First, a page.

Earlier (again), a group of trick-or-treaters visits Mr. Kreeg’s house. He scares them off, taking the candy they left behind, and desperately tries to find something on television that isn’t about Halloween. He’s alerted to an intruder when his gate begins creaking, and someone begins pelting his window with eggs. He steps into the backyard, where his dog is nibbling on something and, over his fence, his neighbor is digging a hole. While they chtalkat, someone watches him from the bushes.  Kreeg sees a figure running through his house – a small child in orange pajamas with a burlap sack for a mask (Quinn Lord). (“Sam,” as he’s called, has turned up several times throughout the film, watching our stories.) Kreeg goes to his bedroom, where a burning pumpkin reveals “Trick or Treat, give me something good to eat” written on the walls and ceiling, over and over again, in blood. Sam slashes his ankle with a knife hidden in a candy bar. Kreeg runs for help, slipping on candy and broken glass that sends him tumbling down the stairs. He goes to the window and begs Wilkins for help, but his neighbor ignores him and Sam leaps again. Kreeg  rips off Sam’s mask, revealing a horrible pumpkin-like head. Sam finally gets the upper hand on Kreeg, approaching him with a sharpened pumpkin lollipop… but instead of stabbing him, he takes the candy Kreeg stole earlier. As Sam leaves, we see in Kreeg’s fire a burning photograph… years before, when he was a bus driver, at a home for mentally challenged children.

Later that night Kreeg, wounded and heavily bandaged, gives candy to a group of trick-or-treaters who come to his door. As he looks around the street he sees Billy Wilkins, bloody, handing out candy, Rhonda coming home with a wagon of pumpkins, Laurie and her friends driving by and giggling… and Sam, on the sidewalk, watching him. Across the street, Emma and Henry arrive at home, Henry admonishing her not to blow out the candle in their pumpkin. When she does it anyway, Sam looks down at his sharpened lollipop and walks towards their home. Kreeg drags himself back inside, but there’s one last knock on the door. The dead children from the quarry are back… and they want their candy.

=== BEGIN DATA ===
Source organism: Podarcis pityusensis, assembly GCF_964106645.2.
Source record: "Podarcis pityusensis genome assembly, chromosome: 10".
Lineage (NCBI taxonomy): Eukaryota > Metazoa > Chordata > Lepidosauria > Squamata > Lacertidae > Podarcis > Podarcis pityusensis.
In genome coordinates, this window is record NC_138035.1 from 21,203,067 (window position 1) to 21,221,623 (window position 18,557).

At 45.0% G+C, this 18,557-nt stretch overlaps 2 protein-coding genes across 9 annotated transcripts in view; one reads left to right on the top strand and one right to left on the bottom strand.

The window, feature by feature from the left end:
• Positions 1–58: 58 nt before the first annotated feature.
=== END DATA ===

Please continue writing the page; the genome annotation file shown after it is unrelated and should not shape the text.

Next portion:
Thoughts: Trick ‘r Treat is one of those movies that sat on a shelf for a few years, scoring only a limited theatrical release before coming to DVD. As such, many people dismissed it – straight-to-DVD movies have a rather negative reputation, you may have heard. But when I finally got a chance to watch the movie I realized that, not only was this a cut above most DVD-first fare, it was actually one of the best horror movies I’ve seen in a very long time.

Writer/director Michael Dougherty’s film puts its inspiration on display in the opening credits, which are structured to resemble old-fashioned horror comics of the Tales From the Crypt variety (inspiration for the TV show and movies, the Creepshow series, and countless other contemporary horrormeisters). He displays his four tales (and pieces of others) as part of a single night of insane terror across a little town, connecting them in subtle ways and using the audience’s own expectations of horror movies against it. The effect is a movie that makes you chuckle, jump, and scream, all the while giving you a brand-new horror icon that really could stand right up there with the Freddies and Jasons of the world.